•3. Protein powder: It is usually very hard to get all the protein you need from real foods. Powders make it much easier. Also, these powders are absorbed fast by the body making them ideal after workouts or before and after sleep.
    •4. Creatine: This is great for harder workouts. It also makes you muscles hang on to water, giving them a better environment to grow.
    •5. L-glutamine: This is an important amino acid in muscle recovery
    •6. Branch chained amino acid: These are great before and after workouts along with L-glutamine because it gives your muscles all the amino acids it needs to repair and grow.
    •7. ZMA: This helps you release more growth hormone while you sleep, increasing your size and strength.
    •8. Thermogenic: These really help in the fat loss process. They also help you hang on to more muscle while dieting due to the fact you can eat more.
    •9. Meal replacement: Although very expensive, meal replacements make it much more convenient to get some of your meals in. Also, you can get in more meals than if you were to eat only real foods.
    “The golden hour”
    Remember “The golden hour” because it will make things so much easier for you. “The golden hour” is a window of opportunity we have to get everything we have depleted in our body back in a short amount of time. Think of your muscles as a gas tank: When you workout, you use gas for energy or in this case glucose. After a workout, our muscles are in a unique state. They are able to fill back up very quickly leaving you full for the next workout. If you wait to long, your muscles don’t fill back up as easily and the carbs you eat are more likely to be stored as fat. Doing this will also let you take advantage of insulin’s muscle building effects from the simple carbs you have ingested. You want to ingest 50-75 grams of simple carbs right after a workout. Also, this is when you want to take your protein shake because it will absorb quickly and supply your muscles with the amino acids that they need.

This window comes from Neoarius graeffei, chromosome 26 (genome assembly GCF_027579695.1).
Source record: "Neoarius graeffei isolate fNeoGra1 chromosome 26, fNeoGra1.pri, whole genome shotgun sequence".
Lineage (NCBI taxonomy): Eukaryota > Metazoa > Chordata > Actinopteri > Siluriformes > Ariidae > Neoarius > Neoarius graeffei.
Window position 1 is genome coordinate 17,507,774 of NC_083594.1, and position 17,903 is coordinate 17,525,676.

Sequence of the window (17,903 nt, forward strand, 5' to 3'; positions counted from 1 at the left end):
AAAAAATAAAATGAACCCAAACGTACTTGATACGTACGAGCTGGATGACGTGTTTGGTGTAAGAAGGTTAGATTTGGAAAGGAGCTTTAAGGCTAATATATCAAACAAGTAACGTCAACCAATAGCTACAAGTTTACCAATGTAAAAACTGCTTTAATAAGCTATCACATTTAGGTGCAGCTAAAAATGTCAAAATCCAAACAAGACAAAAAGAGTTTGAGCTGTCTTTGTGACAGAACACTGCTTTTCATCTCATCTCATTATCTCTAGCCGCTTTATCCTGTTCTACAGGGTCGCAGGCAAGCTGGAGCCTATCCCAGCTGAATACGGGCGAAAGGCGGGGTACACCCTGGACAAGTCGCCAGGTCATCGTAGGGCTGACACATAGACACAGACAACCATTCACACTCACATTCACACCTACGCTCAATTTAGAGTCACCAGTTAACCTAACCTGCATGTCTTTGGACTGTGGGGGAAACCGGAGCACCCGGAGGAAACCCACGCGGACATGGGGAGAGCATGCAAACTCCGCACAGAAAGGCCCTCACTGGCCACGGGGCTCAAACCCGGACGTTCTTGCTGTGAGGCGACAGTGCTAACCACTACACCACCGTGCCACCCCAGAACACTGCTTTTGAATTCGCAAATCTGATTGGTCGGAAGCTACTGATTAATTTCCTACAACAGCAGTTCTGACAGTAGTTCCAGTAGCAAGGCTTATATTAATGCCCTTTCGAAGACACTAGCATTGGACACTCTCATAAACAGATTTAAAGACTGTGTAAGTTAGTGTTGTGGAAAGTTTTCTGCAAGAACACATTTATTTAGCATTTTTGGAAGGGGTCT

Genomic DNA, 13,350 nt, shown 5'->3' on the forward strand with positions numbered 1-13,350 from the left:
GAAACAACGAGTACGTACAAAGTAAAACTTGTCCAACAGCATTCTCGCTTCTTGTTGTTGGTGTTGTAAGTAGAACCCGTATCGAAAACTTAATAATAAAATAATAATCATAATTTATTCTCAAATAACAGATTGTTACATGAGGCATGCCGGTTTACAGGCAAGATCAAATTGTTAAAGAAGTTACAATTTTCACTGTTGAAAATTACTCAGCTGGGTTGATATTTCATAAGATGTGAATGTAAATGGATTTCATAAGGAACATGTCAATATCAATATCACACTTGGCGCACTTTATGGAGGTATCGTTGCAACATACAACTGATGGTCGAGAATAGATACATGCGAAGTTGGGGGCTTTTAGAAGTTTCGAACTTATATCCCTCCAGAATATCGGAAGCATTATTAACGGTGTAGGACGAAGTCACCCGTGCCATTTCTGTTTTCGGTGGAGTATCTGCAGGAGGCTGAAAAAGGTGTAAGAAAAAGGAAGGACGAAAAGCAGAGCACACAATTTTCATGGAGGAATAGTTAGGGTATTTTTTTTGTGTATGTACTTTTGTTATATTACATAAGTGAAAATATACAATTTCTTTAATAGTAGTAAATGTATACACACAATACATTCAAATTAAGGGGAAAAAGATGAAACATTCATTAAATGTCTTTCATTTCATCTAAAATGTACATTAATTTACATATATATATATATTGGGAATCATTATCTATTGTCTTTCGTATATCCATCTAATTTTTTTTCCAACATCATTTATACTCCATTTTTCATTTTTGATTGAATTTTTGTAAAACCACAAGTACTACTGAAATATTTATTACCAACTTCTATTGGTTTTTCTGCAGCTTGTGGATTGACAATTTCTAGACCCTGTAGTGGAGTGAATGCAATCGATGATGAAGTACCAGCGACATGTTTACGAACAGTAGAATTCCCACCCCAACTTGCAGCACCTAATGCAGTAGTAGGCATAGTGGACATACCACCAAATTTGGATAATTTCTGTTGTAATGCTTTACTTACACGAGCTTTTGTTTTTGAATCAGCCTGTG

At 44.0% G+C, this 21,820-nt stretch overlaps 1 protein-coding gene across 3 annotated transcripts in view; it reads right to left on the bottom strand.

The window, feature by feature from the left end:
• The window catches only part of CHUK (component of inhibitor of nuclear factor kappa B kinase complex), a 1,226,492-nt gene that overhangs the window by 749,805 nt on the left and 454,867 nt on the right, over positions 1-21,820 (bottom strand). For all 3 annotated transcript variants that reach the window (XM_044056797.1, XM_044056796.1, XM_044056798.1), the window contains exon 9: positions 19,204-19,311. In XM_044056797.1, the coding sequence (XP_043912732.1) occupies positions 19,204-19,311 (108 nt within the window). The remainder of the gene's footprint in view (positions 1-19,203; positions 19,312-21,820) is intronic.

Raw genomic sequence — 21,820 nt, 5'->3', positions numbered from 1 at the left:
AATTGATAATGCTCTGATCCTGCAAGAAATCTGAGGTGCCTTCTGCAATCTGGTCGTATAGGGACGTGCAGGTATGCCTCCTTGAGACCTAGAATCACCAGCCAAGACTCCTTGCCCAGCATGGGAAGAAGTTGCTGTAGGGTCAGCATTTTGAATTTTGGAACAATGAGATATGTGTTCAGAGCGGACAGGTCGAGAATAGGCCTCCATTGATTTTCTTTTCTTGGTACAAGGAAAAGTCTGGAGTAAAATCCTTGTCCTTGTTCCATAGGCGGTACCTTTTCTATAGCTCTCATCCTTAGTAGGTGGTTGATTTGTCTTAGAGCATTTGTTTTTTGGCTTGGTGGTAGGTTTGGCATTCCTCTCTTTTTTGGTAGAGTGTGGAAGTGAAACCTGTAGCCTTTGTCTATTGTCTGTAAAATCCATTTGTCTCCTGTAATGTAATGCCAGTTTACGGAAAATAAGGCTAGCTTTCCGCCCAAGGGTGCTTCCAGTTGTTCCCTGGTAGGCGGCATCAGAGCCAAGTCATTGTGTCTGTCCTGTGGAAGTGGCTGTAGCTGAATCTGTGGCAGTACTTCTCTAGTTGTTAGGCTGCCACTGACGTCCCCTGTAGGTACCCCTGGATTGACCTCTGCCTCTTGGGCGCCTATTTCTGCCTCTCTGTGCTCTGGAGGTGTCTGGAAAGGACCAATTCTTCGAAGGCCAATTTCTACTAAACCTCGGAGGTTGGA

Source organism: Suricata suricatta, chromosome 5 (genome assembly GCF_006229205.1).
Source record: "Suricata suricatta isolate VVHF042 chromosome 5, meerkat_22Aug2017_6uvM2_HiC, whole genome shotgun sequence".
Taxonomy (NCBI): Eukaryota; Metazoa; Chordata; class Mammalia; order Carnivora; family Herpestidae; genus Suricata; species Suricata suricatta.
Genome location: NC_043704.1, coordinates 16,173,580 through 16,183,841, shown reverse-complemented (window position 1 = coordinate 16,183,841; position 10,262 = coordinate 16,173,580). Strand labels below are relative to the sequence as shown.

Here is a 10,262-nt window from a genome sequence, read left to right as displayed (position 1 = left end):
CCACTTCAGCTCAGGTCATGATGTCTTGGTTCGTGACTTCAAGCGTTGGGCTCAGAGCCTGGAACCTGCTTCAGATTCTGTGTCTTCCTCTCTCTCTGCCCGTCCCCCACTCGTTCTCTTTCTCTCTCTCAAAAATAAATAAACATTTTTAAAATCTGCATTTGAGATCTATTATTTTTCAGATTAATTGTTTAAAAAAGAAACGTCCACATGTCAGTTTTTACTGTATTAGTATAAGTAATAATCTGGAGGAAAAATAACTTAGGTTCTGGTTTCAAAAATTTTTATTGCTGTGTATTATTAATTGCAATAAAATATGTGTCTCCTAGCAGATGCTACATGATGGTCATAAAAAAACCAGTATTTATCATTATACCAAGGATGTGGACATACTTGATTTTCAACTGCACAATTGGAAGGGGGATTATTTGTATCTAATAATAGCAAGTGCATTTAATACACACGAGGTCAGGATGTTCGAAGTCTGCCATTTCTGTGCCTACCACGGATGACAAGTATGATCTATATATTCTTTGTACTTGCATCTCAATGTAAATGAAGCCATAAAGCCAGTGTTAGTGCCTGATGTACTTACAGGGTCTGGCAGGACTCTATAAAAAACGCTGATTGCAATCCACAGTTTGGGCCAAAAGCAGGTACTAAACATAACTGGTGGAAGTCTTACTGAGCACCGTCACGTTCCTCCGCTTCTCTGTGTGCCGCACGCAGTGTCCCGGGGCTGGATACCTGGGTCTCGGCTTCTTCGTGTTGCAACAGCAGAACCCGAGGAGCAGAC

Insulin
    This is a very complicated subject, but all we need to know is that insulin can help us build muscle or can make us fat depending on the timing. Insulin is released by the pancreas in response to elevated blood sugar levels. We can achieve a high blood sugar level by ingesting simple carbs. Like “the golden hour” we have a window of opportunity to take advantage of the muscle building effects of the insulin without getting fat. We have about 4 or 5 hours after we workout to take advantage of insulin. If we take in too many simple carbs out of this window, we are very likely to store fat.
    Cheat day
    The theory behind the cheat days is you take one day every 2 weeks to eat anything you want and actually get leaner. It might sound crazy, but it worked for me. When you eat low carbs for a time for body begins to think it is not getting all the food it needs (because your not storing any fat) and begins to slow down your metabolism. When you bombard your body with food on that one day, it tricks your body into thinking it has all it needs and speeds your metabolism back up. I can tell you from experience, every day after a cheat day I felt leaner and looked better.
    Ketosis
    This is when your body uses protein for energy. This happens when we have too few carbs in the body or when we over train. I went into the state of ketosis for only the last week of my 12-week transition for a couple of reasons: (1) I wanted all of my muscles to shrink down so when I carbed back up, my skin would be tighter. (2) When you go into ketosis it seems to bring the water out from under the skin. Don’t go into this state to loose fat. Without carbs your body can not burn fat effectively. You will loose weight rather quickly, but only because you don’t have as much glycogen in the muscle. Also, you are simply loosing water. Remember that proteins are the building blocks for muscle and that means they are fair game for energy when in the state of ketosis. I would not recommend going into this state unless you are trying to get into a super ripped state for a short amount of time, like for a bodybuilding contest.

  2. Matt said:

    I’m assuming this is a hypothetical “thought experiment” because burning 4000 calories in a low-intensity cardio session would require an average sized male to be on a treadmill for upwards of six hours.

    Bottom line is that no amount of branched chain aminos are going to reduce muscle catabolism when you are in a highly-calorie-restricted state. Indeed, low-intensity, long-duration cardio is probably the worse way to lose fat while trying to preserve muscle — this is why most distance/marathon runners have very little lean muscle mass.

    A better approach would be to do shorter, more frequent sessions of high-intensity interval training, alternating between 70 percent maximum heart rate and 85 percent MHR.

    Sprinting or treadmill “pulsing” (jacking up your intensity for 60 seconds and then going back to a more moderate pace before returning to the higher intensity) can get you there. Generally, this type of cardio should be limited to 30 minutes. You’ll typically burn the same amount of calories as in a 45-50 minute moderate session. But because you limit the duration, you discourage the the muscle catabolism that accompanies longer distance/duration running.